2-01-2012 @ 12:17PM
At the start of Cataclysm, I looked at things like the guild rep cap and thought "Blizzard must want us to play our alts almost as much as we play our mains!" And having come straight from the Wrath model of easy heroics you could chain-run with friends any time you pleased, I believed it--after all, how accessible was gearing up an alt in Wrath? Very.Sadly, the rest of the game didn't seem to agree. Everything was less accessible and grindier. I had to set aside large chunks of time to do even a single heroic on the off chance it was Deadmines (The Mario tunnel especially). Then 4.1 hit, and I couldn't even cap my VP like that--I had to clear the Zul instances, which were aggravating exercises in repetitive tedium to say the least. And that was just on my main.Put simply, I was having more fun with Wrath and its more casual-friendly model than I was having with Cataclysm until patch 4.3 hit. Being able to queue for all the expansion's heroic dungeons and cap my Valour Points? Fantastic. Being able to mix up my VP gain with LFR runs if I so choose? Brilliant.LFR itself providing the much-desired "Easy" difficulty setting, and promoting being able to drop in and out as life permits *and* not being punished for doing so? Beautiful. LFR allowing all players to--for the first time in this entire game--follow along with the entire story? Incredible.Early Cataclysm was simply not entertaining.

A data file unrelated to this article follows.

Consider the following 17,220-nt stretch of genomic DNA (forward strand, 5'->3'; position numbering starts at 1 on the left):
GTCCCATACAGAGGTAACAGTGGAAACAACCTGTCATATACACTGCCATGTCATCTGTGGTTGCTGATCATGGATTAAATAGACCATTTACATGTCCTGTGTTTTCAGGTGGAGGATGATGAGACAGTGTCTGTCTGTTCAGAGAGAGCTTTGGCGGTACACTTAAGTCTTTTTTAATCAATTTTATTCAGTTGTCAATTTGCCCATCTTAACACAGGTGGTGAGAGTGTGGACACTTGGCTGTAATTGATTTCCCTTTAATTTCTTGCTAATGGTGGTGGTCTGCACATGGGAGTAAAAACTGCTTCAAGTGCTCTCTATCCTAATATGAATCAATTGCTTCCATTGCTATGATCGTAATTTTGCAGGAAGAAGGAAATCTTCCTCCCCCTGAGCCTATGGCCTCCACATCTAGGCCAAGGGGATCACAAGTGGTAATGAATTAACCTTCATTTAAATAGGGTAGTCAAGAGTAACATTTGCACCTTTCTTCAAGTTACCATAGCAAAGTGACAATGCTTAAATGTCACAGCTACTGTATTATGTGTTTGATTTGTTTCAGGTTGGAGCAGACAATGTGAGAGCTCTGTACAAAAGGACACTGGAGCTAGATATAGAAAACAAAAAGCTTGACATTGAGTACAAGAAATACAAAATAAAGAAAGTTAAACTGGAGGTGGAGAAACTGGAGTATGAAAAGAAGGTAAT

2-01-2012 @ 3:06PM